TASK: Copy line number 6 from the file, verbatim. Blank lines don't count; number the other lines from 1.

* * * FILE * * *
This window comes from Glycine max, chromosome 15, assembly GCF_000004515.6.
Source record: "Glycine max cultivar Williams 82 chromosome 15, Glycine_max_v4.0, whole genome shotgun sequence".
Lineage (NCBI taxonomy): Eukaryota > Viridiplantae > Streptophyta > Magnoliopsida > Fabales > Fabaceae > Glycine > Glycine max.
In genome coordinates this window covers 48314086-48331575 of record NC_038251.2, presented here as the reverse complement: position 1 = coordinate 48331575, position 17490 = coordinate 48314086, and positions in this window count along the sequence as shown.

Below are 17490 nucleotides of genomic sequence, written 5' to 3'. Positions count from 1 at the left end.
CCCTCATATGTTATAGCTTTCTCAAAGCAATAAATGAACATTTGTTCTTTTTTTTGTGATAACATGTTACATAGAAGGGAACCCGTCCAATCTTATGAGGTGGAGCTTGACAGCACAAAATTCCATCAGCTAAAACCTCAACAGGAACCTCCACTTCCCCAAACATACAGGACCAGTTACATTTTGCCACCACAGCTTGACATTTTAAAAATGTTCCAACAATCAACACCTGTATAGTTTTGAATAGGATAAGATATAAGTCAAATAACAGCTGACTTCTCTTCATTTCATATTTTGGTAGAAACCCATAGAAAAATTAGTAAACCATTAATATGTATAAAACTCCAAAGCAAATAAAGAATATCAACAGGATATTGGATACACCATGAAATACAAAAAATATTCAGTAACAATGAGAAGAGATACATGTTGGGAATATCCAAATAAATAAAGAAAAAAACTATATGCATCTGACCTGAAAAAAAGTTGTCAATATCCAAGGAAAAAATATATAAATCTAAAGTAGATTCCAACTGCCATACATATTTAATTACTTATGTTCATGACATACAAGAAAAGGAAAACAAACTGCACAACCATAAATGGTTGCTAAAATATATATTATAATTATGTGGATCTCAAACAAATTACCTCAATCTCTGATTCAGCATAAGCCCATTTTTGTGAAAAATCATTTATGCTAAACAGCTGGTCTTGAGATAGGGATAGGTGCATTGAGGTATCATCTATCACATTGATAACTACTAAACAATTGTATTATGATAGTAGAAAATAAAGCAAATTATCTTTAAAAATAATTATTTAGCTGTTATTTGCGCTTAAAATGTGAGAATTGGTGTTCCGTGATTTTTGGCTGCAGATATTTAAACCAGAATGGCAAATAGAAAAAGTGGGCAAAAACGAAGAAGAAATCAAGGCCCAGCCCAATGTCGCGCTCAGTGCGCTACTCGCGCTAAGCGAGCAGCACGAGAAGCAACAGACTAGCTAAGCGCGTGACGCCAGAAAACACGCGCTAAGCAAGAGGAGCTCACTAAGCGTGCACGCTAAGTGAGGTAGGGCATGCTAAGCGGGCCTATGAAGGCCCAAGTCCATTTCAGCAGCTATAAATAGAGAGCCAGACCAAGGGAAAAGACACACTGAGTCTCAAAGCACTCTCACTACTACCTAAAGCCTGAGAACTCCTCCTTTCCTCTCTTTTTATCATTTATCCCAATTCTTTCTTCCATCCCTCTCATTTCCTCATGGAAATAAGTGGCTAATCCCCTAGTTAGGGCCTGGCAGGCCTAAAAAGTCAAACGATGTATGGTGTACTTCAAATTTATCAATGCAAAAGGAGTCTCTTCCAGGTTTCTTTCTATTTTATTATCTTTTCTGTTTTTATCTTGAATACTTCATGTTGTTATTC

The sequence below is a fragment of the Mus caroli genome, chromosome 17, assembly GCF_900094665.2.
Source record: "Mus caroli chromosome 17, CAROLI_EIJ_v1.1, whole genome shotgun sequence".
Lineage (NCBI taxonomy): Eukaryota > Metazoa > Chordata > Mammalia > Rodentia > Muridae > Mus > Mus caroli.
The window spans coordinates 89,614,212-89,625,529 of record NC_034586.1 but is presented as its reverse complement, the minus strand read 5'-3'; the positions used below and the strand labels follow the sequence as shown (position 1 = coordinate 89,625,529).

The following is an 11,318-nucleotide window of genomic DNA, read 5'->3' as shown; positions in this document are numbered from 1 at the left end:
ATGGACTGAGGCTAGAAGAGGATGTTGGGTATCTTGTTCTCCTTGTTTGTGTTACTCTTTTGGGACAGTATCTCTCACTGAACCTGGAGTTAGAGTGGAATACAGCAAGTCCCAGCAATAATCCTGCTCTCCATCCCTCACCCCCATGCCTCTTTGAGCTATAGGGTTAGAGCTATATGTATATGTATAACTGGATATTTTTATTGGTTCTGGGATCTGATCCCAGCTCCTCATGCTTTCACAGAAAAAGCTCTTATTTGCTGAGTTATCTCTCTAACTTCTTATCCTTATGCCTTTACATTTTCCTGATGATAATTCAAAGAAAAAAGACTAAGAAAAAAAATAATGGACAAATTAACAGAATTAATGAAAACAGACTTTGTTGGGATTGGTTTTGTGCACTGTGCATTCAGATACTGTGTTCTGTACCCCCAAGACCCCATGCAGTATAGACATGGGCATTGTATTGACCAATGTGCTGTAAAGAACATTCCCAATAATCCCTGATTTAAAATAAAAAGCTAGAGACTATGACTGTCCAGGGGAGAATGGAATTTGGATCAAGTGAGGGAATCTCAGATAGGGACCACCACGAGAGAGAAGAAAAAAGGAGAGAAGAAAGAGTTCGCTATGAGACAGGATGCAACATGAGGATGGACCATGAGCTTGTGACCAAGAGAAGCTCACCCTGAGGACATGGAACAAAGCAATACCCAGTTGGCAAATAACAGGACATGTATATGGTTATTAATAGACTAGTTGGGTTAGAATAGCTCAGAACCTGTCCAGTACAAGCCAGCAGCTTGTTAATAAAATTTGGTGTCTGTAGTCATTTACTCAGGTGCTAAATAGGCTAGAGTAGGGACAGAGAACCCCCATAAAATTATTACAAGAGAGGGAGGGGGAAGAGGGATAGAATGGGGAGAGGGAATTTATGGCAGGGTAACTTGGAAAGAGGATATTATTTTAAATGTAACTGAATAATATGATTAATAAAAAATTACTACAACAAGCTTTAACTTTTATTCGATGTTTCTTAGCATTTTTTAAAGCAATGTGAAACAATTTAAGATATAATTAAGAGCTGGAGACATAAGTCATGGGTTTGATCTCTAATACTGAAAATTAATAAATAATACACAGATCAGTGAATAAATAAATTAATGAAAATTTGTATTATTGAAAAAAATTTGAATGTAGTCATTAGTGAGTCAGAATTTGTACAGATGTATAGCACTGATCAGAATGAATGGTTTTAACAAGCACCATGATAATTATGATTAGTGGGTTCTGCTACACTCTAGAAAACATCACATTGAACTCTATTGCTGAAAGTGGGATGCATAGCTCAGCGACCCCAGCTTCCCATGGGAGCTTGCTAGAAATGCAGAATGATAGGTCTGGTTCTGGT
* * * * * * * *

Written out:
CCCTCATATGTTATAGCTTTCTCAAAGCAATAAATGAACATTTGTTCTTTTTTTTGTGATAACATGTTACATAGAAGGGAACCCGTCCAATCTTATGAGGTGGAGCTTGACAGCACAAAATTCCATCAGCTAAAACCTCAACAGGAACCTCCACTTCCCCAAACATACAGGACCAGTTACATTTTGCCACCACAGCTTGACATTTTAAAAATGTTCCAACAATCAACACCTGTATAGTTTTGAATAGGATAAGATATAAGTCAAATAACAGCTGACTTCTCTTCATTTCATATTTTGGTAGAAACCCATAGAAAAATTAGTAAACCATTAATATGTATAAAACTCCAAAGCAAATAAAGAATATCAACAGGATATTGGATACACCATGAAATACAAAAAATATTCAGTAACAATGAGAAGAGATACATGTTGGGAATATCCAAATAAATAAAGAAAAAAACTATATGCATCTGACCTGAAAAAAAGTTGTCAATATCCAAGGAAAAAATATATAAATCTAAAGTAGATTCCAACTGCCATACATATTTAATTACTTATGTTCATGACATACAAGAAAAGGAAAACAAACTGCACAACCATAAATGGTTGCTAAAATATATATTATAATTATGTGGATCTCAAACAAATTACCTCAATCTCTGATTCAGCATAAGCCCATTTTTGTGAAAAATCATTTATGCTAAACAGCTGGTCTTGAGATAGGGATAGGTGCATTGAGGTATCATCTATCACATTGATAACTACTAAACAATTGTATTATGATAGTAGAAAATAAAGCAAATTATCTTTAAAAATAATTATTTAGCTGTTATTTGCGCTTAAAATGTGAGAATTGGTGTTCCGTGATTTTTGGCTGCAGATATTTAAACCAGAATGGCAAATAGAAAAAGTGGGCAAAAACGAAGAAGAAATCAAGGCCCAGCCCAATGTCGCGCTCAGTGCGCTACTCGCGCTAAGCGAGCAGCACGAGAAGCAACAGACTAGCTAAGCGCGTGACGCCAGAAAACACGCGCTAAGCAAGAGGAGCTCACTAAGCGTGCACGCTAAGTGAGGTAGGGCATGCTAAGCGGGCCTATGAAGGCCCAAGTCCATTTCAGCAGCTATAAATAGAGAGCCAGACCAAGGGAAAAGACACACTGAGTCTCAAAGCACTCTCACTACTACCTAAAGCCTGAGAACTCCTCCTTTCCTCTCTTTTTATCATTTATCCCAATTCTTTCTTCCATCCCTCTCATTTCCTCATGGAAATAAGTGGCTAATCCCCTAGTTAGGGCCTGGCAGGCCTAAAAAGTCAAACGATGTATGGTGTACTTCAAATTTATCAATGCAAAAGGAGTCTCTTCCAGGTTTCTTTCTATTTTATTATCTTTTCTGTTTTTATCTTGAATACTTCATGTTGTTATTC